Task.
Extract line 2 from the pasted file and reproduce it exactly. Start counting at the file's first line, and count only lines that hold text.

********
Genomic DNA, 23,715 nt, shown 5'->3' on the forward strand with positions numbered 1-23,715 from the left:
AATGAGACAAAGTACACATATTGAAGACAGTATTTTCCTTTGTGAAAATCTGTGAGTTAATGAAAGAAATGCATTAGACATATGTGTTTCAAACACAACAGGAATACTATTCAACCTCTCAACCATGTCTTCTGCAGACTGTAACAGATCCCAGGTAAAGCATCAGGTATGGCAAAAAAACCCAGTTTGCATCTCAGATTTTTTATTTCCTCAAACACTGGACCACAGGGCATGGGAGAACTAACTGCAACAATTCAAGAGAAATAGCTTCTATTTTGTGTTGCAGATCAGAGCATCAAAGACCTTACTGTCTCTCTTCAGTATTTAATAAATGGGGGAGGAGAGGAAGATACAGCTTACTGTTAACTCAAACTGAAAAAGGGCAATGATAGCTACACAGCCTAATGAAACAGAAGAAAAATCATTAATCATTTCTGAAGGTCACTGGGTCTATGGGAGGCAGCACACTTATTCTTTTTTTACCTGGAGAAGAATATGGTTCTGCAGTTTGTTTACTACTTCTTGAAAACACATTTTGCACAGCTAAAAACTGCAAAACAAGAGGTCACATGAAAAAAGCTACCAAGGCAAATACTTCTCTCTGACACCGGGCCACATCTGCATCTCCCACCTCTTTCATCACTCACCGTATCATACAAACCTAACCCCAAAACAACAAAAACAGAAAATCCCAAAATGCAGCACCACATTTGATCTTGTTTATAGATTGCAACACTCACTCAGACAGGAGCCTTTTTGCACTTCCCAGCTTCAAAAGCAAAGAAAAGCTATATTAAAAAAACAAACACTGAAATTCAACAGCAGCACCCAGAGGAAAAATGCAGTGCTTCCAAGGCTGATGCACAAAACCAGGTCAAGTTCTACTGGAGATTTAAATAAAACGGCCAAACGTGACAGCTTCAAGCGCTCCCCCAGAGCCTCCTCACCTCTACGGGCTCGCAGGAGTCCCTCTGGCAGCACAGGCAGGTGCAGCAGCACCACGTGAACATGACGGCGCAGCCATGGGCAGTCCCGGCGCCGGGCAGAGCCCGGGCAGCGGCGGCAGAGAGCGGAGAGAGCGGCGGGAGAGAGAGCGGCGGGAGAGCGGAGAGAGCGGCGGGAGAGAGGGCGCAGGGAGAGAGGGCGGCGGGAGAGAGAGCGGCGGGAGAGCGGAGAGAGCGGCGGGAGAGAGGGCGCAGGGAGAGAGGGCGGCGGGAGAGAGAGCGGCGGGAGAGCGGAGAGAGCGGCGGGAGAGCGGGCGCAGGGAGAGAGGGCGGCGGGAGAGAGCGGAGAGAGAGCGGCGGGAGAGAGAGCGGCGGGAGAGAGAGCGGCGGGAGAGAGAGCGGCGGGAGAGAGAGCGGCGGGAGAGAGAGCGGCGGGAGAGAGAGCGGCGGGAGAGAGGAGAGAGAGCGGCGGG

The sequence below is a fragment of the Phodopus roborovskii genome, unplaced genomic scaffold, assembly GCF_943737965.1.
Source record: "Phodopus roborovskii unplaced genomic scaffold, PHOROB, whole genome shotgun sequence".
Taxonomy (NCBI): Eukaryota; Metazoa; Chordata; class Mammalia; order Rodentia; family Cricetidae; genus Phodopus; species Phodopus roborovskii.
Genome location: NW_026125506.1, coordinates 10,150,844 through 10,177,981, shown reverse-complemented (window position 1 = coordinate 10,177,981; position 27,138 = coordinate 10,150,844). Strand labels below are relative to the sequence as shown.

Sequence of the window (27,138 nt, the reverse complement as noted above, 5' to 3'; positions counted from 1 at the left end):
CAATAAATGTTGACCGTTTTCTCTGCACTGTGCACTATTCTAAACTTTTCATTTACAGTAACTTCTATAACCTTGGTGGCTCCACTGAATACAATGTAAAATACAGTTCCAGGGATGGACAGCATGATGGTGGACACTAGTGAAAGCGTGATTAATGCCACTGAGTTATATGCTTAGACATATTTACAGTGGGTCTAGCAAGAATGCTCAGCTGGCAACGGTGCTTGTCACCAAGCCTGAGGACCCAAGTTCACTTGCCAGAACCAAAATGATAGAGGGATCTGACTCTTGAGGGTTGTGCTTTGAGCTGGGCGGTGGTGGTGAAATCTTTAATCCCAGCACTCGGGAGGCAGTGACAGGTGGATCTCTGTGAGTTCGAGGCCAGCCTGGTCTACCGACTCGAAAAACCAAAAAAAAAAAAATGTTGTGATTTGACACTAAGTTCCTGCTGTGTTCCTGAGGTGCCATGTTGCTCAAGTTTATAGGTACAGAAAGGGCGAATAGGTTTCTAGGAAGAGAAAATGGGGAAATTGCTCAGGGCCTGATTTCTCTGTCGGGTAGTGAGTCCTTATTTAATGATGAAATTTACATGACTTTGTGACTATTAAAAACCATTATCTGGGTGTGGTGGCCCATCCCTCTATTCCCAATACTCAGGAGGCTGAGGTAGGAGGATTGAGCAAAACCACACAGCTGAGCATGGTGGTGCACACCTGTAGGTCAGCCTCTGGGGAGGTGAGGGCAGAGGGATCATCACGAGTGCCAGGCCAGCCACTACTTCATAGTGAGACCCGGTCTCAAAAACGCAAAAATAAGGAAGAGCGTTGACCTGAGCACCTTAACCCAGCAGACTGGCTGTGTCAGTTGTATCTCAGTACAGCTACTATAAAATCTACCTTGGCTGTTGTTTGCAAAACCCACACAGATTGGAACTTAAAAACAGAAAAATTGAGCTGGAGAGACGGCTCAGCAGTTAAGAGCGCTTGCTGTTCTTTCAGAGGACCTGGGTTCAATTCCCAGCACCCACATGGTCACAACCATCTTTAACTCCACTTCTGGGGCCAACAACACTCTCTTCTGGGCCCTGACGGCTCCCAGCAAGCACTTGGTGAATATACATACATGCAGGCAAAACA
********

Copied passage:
AATGAGACAAAGTACACATATTGAAGACAGTATTTTCCTTTGTGAAAATCTGTGAGTTAATGAAAGAAATGCATTAGACATATGTGTTTCAAACACAACAGGAATACTATTCAACCTCTCAACCATGTCTTCTGCAGACTGTAACAGATCCCAGGTAAAGCATCAGGTATGGCAAAAAAACCCAGTTTGCATCTCAGATTTTTTATTTCCTCAAACACTGGACCACAGGGCATGGGAGAACTAACTGCAACAATTCAAGAGAAATAGCTTCTATTTTGTGTTGCAGATCAGAGCATCAAAGACCTTACTGTCTCTCTTCAGTATTTAATAAATGGGGGAGGAGAGGAAGATACAGCTTACTGTTAACTCAAACTGAAAAAGGGCAATGATAGCTACACAGCCTAATGAAACAGAAGAAAAATCATTAATCATTTCTGAAGGTCACTGGGTCTATGGGAGGCAGCACACTTATTCTTTTTTTACCTGGAGAAGAATATGGTTCTGCAGTTTGTTTACTACTTCTTGAAAACACATTTTGCACAGCTAAAAACTGCAAAACAAGAGGTCACATGAAAAAAGCTACCAAGGCAAATACTTCTCTCTGACACCGGGCCACATCTGCATCTCCCACCTCTTTCATCACTCACCGTATCATACAAACCTAACCCCAAAACAACAAAAACAGAAAATCCCAAAATGCAGCACCACATTTGATCTTGTTTATAGATTGCAACACTCACTCAGACAGGAGCCTTTTTGCACTTCCCAGCTTCAAAAGCAAAGAAAAGCTATATTAAAAAAACAAACACTGAAATTCAACAGCAGCACCCAGAGGAAAAATGCAGTGCTTCCAAGGCTGATGCACAAAACCAGGTCAAGTTCTACTGGAGATTTAAATAAAACGGCCAAACGTGACAGCTTCAAGCGCTCCCCCAGAGCCTCCTCACCTCTACGGGCTCGCAGGAGTCCCTCTGGCAGCACAGGCAGGTGCAGCAGCACCACGTGAACATGACGGCGCAGCCATGGGCAGTCCCGGCGCCGGGCAGAGCCCGGGCAGCGGCGGCAGAGAGCGGAGAGAGCGGCGGGAGAGAGAGCGGCGGGAGAGCGGAGAGAGCGGCGGGAGAGAGGGCGCAGGGAGAGAGGGCGGCGGGAGAGAGAGCGGCGGGAGAGCGGAGAGAGCGGCGGGAGAGAGGGCGCAGGGAGAGAGGGCGGCGGGAGAGAGAGCGGCGGGAGAGCGGAGAGAGCGGCGGGAGAGCGGGCGCAGGGAGAGAGGGCGGCGGGAGAGAGCGGAGAGAGAGCGGCGGGAGAGAGAGCGGCGGGAGAGAGAGCGGCGGGAGAGAGAGCGGCGGGAGAGAGAGCGGCGGGAGAGAGAGCGGCGGGAGAGAGAGCGGCGGGAGAGAGGAGAGAGAGCGGCGGG